Monday, April 1, 2013

Apple #631: April Fool's Day Pranks

For your April 1 pleasure, I thought I'd collect a few especially choice April Fool's Day pranks.

Left-handed Whopper

(Photo from Magique)

In 1998, Burger King published a full-page ad in USA Today, saying they were offering a new sandwich: the Left-Handed Whopper.  All condiments had been rotated 180 degrees for the ease of Burger King's 1.4 million left-handed customers.

Lefties all over the country lined up for the new Whoppers, many of them failing to realize that rotating the condiments 180 degrees meant there was actually no difference.

Instant color television

Black & white TV, magically transformed to color
(Photo from Ugo

In 1962, when televisions were still only black and white, the Swedish television station Sveriges had a "technical expert" tell people on the air that if you stretched a pair of nylon stockings over your television, the nylon would bend the TV's light wavelengths in such a way that you could see the black & white picture in color.  You also had to "angle yourself" so your eye could catch the wavelength from the right position.

An estimated "thousands" of people who tried it discovered that it did not work at all, only stretched out a perfectly good pair of nylons.

Internet shut down for spring cleaning

This prank first sprang into existence in 1997, but it's been updated and resurrected periodically ever since.

*** Attention ***
It's that time again!
As many of you know, each year the Internet must be shut down for 24 hours in order to allow us to clean it. The cleaning process, which eliminates dead email, inactive ftp and www sites, and empty USENET groups, allows for a better working and faster Internet.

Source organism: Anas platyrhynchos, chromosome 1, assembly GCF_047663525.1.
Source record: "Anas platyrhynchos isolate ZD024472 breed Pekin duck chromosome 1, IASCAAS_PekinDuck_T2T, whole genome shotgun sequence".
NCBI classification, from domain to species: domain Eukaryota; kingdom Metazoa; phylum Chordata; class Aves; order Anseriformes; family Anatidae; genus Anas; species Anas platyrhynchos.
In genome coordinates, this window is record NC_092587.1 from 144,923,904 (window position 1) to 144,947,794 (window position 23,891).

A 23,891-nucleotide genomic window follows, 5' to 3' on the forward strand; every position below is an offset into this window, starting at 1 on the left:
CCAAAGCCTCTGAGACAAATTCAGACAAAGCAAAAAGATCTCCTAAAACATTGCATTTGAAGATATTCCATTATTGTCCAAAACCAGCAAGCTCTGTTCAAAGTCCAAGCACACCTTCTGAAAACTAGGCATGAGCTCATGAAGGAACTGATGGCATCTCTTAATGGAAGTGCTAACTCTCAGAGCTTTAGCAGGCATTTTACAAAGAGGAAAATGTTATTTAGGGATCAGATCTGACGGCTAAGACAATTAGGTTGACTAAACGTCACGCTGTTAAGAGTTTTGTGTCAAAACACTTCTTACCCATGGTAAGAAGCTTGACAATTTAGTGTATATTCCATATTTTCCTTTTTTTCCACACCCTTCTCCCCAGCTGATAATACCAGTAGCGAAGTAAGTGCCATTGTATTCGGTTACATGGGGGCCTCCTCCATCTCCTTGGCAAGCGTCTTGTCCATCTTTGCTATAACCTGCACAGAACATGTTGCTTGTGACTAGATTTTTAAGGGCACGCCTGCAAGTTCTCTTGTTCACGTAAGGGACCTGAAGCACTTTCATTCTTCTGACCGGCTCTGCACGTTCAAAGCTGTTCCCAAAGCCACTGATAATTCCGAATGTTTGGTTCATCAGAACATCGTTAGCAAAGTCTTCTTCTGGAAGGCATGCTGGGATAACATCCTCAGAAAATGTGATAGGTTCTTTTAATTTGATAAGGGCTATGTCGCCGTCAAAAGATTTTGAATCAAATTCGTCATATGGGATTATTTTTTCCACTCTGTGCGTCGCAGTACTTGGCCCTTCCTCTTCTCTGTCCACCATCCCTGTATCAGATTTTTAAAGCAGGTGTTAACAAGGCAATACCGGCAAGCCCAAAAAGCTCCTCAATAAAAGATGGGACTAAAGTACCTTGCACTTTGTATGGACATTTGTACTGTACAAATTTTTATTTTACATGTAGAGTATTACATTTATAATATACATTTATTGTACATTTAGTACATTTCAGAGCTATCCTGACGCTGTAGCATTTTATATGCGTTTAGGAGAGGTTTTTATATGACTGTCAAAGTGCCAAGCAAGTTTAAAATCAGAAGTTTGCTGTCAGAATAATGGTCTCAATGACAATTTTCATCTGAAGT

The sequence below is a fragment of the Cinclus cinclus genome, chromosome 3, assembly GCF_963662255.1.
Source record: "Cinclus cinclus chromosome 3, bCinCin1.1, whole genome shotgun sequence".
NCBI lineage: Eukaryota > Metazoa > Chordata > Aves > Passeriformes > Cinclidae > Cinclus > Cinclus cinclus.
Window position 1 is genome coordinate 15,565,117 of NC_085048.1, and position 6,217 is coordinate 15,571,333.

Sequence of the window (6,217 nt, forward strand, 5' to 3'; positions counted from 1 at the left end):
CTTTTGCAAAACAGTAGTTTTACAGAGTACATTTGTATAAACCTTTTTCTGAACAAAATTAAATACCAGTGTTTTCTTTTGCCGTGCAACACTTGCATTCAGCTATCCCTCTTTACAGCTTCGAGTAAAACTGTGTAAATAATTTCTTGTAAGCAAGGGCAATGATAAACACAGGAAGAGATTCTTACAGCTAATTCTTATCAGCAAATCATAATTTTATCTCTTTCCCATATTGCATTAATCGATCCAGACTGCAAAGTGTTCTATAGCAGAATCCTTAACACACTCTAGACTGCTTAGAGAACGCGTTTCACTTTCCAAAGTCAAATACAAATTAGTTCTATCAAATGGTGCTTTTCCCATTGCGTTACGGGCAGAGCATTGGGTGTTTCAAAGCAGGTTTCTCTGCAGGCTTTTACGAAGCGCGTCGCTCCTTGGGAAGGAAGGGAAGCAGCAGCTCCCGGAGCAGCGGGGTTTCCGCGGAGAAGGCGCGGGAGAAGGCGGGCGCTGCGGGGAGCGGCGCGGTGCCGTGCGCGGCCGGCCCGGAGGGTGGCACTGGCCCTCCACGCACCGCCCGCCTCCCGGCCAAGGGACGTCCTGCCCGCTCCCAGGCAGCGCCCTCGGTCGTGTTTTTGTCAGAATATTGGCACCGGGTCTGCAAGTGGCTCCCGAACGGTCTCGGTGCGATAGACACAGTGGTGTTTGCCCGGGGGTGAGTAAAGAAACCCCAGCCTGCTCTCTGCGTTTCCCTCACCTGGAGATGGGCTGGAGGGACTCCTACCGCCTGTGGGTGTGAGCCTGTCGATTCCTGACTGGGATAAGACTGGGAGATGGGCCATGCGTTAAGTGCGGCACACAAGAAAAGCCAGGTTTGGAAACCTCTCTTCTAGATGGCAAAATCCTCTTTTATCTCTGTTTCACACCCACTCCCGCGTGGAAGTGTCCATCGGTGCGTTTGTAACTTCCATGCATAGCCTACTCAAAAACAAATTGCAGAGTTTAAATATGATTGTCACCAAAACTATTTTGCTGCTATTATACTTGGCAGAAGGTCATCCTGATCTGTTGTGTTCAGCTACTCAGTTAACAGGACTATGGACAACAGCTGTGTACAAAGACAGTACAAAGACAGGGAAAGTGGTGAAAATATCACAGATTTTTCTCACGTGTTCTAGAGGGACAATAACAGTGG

This year, the cleaning process will take place from 12:01 a.m. GMT on April 1 until 12:01 a.m. GMT on April 2 (the time least likely to interfere with ongoing work). During that 24-hour period, five powerful Internet search engines situated around the world will search the Internet and delete any data that they find.
In order to protect your valuable data from deletion we ask that you do the following:
1. Disconnect all terminals and local area networks from their Internet connections.
2. Shut down all Internet servers, or disconnect them from the Internet.
3. Disconnect all disks and hard drives from any connections to the Internet.
4. Refrain from connecting any computer to the Internet in any way.
We understand the inconvenience that this may cause some Internet users, and we apologize. However, we are certain that any inconveniences will be more than made up for by the increased speed and efficiency of the Internet, once it has been cleared of electronic flotsam and jetsam.
We thank you for your cooperation.
Kim Dereksen
Interconnected Network Maintenance staff,
Main branch,
Massachusetts Institute of Technology

Sysops and others: Since the last Internet cleaning, the number of Internet users has grown dramatically. Please assist us in alerting the public of the upcoming Internet cleaning by posting this message where your users will be able to read it. Please pass this message on to other sysops and Internet users as well.
Thank you.

BBC Suspends gravity

In 1976, an astronomer for the BBC's Radio 2 told listeners that later that morning, Pluto and Jupiter would align in a way that would cause a temporary reduction in gravity on Earth.  He said that at 9:47, people should jump in the air so they could experience a brief sensation of floating.